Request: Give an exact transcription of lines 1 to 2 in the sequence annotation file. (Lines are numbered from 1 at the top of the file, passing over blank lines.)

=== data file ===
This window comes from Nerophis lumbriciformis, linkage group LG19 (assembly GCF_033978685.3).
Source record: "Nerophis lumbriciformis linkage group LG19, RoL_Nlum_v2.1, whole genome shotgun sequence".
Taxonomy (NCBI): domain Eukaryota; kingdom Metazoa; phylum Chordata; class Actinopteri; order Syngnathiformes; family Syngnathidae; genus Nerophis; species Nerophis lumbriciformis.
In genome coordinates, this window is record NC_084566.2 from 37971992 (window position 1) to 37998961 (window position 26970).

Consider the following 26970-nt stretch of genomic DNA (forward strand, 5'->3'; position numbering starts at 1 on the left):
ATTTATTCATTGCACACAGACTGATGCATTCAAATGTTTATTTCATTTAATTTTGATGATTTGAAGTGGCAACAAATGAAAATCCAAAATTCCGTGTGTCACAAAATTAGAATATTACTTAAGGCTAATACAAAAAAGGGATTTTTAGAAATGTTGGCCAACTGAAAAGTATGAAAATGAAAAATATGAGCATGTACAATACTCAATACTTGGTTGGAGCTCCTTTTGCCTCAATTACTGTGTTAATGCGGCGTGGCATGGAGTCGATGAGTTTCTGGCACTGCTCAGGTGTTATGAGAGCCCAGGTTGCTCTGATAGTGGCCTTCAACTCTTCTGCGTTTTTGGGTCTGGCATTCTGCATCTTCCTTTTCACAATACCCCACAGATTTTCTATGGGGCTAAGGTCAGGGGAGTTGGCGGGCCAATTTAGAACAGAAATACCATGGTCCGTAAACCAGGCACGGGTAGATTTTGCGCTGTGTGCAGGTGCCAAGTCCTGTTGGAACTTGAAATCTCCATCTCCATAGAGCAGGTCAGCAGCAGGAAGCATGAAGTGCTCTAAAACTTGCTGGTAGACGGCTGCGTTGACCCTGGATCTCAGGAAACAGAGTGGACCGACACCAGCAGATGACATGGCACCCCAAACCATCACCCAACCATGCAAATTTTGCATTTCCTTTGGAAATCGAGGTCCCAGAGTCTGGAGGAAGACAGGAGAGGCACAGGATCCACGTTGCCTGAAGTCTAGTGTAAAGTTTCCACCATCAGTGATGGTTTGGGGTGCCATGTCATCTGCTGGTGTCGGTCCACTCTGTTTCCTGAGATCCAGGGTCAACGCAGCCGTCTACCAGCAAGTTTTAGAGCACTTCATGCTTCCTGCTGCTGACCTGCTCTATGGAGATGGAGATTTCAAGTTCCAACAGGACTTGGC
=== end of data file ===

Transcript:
This window comes from Nerophis lumbriciformis, linkage group LG19 (assembly GCF_033978685.3).
Source record: "Nerophis lumbriciformis linkage group LG19, RoL_Nlum_v2.1, whole genome shotgun sequence".